Security has long been one of the greatest concerns in the transition to cloud computing. Many companies, particularly those who haven’t adopted any cloud technology, are afraid their business and customer data will be at risk.
In truth, some of that fear is overdramatized. Most cloud computing providers are highly secure. They have to be: Even one small slip-up can erode trust and chip away at their customer base. In fact, many cloud vendors offer products more secure than those on in-house servers, particularly for SMBs. They have greater resources than smaller businesses to invest in IT security. Because of all that, cloud data breaches are currently very few.
However, the concern has always been – and remains – that relying on cloud vendors means a loss of direct control when it comes to security. It is impossible to know for sure that your business information is properly secured when it’s in another company’s hands. That requires trust, which can be scary. However, there are steps you can take to make sure that data is as safe as possible.
Research the vendor’s security policy
You can’t expect to feel safe if you don’t know exactly how your business data is both stored and secured. When you’re shopping for cloud vendors, make sure you find out exactly how the company addresses security. What measures are in place to keep your data safe, and how are they enforced? Who has access to your company data and when? What happens if a breach does occur?
Encrypt, encrypt, encrypt
Many vendors offer data encryption as part of their service. They make sure your data is encrypted on your own devices and in the cloud. Some vendors offer encryption so secure that they can’t even access your information. However, keep in mind that there’s no way to completely guarantee your data has been properly encrypted. The best way to feel good about this is to choose an established and reputable vendor.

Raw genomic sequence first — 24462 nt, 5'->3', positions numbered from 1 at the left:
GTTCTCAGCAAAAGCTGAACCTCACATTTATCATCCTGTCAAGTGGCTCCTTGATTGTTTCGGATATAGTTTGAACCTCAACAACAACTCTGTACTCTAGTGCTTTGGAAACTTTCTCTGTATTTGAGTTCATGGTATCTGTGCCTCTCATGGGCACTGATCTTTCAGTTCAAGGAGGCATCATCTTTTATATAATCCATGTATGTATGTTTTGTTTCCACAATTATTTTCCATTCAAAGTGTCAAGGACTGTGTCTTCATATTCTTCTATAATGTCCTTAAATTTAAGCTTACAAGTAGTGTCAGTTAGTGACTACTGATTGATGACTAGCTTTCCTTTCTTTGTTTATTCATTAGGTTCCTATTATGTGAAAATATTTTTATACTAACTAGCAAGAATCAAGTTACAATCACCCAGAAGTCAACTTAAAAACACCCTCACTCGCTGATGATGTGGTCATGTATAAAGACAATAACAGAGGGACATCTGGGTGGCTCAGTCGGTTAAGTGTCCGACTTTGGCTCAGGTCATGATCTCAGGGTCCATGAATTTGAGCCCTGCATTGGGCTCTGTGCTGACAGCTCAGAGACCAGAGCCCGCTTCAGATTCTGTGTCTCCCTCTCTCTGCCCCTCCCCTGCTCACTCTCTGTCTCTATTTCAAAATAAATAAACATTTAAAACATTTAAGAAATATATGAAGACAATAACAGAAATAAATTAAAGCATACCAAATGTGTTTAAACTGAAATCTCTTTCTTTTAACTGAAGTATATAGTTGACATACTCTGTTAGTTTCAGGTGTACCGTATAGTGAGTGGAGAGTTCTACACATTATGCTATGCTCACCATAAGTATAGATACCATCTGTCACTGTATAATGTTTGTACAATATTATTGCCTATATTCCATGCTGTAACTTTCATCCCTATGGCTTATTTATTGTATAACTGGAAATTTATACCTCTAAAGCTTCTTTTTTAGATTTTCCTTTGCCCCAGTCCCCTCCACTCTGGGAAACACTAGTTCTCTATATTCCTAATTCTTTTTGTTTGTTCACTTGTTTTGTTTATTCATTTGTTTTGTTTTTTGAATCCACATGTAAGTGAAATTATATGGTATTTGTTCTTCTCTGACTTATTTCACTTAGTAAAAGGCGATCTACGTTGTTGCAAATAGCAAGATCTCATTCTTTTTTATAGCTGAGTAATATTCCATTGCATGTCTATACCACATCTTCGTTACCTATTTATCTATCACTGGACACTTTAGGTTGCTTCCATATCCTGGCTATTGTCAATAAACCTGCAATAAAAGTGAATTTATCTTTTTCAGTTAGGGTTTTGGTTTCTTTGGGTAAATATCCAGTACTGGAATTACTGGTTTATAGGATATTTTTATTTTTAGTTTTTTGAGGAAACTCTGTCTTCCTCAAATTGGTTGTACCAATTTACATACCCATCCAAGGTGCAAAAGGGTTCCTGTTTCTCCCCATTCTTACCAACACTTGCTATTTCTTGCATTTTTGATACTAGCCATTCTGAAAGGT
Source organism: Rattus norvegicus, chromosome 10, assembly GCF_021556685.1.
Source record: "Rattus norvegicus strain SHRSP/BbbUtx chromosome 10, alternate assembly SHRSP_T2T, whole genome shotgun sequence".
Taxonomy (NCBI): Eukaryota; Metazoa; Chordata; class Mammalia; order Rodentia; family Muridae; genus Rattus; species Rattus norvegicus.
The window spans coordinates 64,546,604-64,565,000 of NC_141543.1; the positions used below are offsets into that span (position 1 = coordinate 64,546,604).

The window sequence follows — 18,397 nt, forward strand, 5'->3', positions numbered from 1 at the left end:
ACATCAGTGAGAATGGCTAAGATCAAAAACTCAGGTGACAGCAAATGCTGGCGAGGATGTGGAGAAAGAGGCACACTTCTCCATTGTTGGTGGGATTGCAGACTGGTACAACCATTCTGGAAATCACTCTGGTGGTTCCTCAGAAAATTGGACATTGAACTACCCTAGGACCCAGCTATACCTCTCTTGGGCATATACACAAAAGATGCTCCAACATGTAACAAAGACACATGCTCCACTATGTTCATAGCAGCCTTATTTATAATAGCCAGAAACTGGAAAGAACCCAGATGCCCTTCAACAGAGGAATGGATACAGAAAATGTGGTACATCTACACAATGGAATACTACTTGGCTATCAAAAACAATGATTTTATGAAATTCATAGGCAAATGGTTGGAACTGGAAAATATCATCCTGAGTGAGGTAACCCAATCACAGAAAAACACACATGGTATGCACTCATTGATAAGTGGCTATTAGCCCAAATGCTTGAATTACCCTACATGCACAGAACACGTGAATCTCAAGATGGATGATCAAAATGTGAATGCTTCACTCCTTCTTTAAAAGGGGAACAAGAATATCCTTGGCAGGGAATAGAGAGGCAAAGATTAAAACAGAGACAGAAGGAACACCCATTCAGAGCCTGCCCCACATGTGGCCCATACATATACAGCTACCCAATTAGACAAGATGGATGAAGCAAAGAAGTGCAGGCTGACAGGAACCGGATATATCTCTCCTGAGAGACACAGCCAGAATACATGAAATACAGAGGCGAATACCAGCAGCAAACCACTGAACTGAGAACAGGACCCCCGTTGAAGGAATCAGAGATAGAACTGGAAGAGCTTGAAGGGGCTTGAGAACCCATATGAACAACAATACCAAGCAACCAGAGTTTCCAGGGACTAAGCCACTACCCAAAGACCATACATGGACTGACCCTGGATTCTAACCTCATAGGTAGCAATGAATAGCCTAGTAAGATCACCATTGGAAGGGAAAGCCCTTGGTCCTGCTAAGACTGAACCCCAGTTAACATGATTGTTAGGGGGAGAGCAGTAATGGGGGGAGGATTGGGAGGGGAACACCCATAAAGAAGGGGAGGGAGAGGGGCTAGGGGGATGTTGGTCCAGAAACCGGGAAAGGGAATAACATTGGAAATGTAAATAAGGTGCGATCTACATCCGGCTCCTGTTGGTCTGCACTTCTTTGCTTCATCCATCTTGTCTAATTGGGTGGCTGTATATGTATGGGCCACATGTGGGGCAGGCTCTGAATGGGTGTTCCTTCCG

Use multi-factor authentication
Multi-factor authentication provides a second or even third layer of security when employees log on to business applications, secure networks, web portals and the like. Rather than just entering a username and password (something they know) employees also have to provide something they have (a token or secure mobile app) and perhaps something they are (biometrics) to be authenticated as a legitimate user. Security experts have long emphasized this as absolutely crucial, but many companies have not heeded the warning.
Sensitive data should only be in the hands of those who absolutely need it – both internally and externally. Make sure the cloud vendor has strict rules around who can access your data and when. Then develop your own in-house policies. Who needs what sensitive data, and when? How can sensitive data be shared among employees? Do sensitive emails need to be encrypted?
Regulate the use of devices
Do your employees use their own smartphones, tablets and laptops for work purposes? If so, what kind of information can be stored on these devices? If a device is lost, how is the data protected? Even with business devices, you need to ask these questions if they’re taken out of the office. You might be surprised by how often data breaches occur from stolen devices.
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